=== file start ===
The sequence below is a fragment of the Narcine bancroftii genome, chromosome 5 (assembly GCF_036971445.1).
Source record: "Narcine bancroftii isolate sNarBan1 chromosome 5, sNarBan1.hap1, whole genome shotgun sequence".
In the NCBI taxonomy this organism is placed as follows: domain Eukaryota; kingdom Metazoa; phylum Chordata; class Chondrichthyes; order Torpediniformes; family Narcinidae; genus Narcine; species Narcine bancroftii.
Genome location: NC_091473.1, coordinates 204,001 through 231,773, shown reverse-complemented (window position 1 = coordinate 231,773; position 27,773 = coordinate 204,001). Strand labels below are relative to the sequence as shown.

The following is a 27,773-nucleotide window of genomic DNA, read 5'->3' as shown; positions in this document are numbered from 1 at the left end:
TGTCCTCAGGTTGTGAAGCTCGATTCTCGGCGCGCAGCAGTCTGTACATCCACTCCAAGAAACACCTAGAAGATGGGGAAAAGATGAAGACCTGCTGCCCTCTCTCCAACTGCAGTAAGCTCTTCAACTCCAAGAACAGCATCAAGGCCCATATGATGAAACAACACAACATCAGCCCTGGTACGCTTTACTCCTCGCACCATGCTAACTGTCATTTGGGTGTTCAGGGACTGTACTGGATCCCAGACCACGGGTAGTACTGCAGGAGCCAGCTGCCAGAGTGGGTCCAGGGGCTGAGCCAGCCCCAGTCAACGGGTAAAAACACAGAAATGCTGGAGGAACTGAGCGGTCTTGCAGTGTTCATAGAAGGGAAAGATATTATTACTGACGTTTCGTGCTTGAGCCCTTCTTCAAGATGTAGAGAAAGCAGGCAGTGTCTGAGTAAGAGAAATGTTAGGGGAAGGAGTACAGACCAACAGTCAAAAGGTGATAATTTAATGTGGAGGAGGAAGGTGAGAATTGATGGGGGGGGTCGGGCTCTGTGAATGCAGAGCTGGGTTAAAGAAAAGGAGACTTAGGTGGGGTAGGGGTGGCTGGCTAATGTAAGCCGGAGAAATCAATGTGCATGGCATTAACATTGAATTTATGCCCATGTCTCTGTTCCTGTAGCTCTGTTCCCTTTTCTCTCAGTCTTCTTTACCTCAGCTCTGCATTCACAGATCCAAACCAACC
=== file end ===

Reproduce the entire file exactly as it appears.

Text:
The sequence below is a fragment of the Narcine bancroftii genome, chromosome 5 (assembly GCF_036971445.1).
Source record: "Narcine bancroftii isolate sNarBan1 chromosome 5, sNarBan1.hap1, whole genome shotgun sequence".
In the NCBI taxonomy this organism is placed as follows: domain Eukaryota; kingdom Metazoa; phylum Chordata; class Chondrichthyes; order Torpediniformes; family Narcinidae; genus Narcine; species Narcine bancroftii.
Genome location: NC_091473.1, coordinates 204,001 through 231,773, shown reverse-complemented (window position 1 = coordinate 231,773; position 27,773 = coordinate 204,001). Strand labels below are relative to the sequence as shown.

The following is a 27,773-nucleotide window of genomic DNA, read 5'->3' as shown; positions in this document are numbered from 1 at the left end:
TGTCCTCAGGTTGTGAAGCTCGATTCTCGGCGCGCAGCAGTCTGTACATCCACTCCAAGAAACACCTAGAAGATGGGGAAAAGATGAAGACCTGCTGCCCTCTCTCCAACTGCAGTAAGCTCTTCAACTCCAAGAACAGCATCAAGGCCCATATGATGAAACAACACAACATCAGCCCTGGTACGCTTTACTCCTCGCACCATGCTAACTGTCATTTGGGTGTTCAGGGACTGTACTGGATCCCAGACCACGGGTAGTACTGCAGGAGCCAGCTGCCAGAGTGGGTCCAGGGGCTGAGCCAGCCCCAGTCAACGGGTAAAAACACAGAAATGCTGGAGGAACTGAGCGGTCTTGCAGTGTTCATAGAAGGGAAAGATATTATTACTGACGTTTCGTGCTTGAGCCCTTCTTCAAGATGTAGAGAAAGCAGGCAGTGTCTGAGTAAGAGAAATGTTAGGGGAAGGAGTACAGACCAACAGTCAAAAGGTGATAATTTAATGTGGAGGAGGAAGGTGAGAATTGATGGGGGGGGTCGGGCTCTGTGAATGCAGAGCTGGGTTAAAGAAAAGGAGACTTAGGTGGGGTAGGGGTGGCTGGCTAATGTAAGCCGGAGAAATCAATGTGCATGGCATTAACATTGAATTTATGCCCATGTCTCTGTTCCTGTAGCTCTGTTCCCTTTTCTCTCAGTCTTCTTTACCTCAGCTCTGCATTCACAGATCCAAACCAACC